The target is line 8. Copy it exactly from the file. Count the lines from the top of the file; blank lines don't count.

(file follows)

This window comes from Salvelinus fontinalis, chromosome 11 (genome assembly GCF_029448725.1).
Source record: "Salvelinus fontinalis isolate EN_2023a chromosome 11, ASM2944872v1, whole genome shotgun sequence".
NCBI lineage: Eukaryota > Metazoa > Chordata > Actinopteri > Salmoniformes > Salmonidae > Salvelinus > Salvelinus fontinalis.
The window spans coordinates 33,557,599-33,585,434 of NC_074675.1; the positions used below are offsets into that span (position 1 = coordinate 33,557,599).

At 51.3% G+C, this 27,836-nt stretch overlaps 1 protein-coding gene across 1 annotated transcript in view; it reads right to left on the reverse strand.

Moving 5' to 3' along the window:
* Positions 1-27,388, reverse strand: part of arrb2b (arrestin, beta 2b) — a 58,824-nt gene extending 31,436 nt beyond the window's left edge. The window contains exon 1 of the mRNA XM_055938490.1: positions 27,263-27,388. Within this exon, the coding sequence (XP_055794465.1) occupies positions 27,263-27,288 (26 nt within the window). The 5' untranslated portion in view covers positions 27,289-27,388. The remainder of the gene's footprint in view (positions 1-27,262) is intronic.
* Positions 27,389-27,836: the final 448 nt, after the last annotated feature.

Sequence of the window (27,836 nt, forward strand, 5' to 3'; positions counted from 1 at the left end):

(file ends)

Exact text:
* Positions 27,389-27,836: the final 448 nt, after the last annotated feature.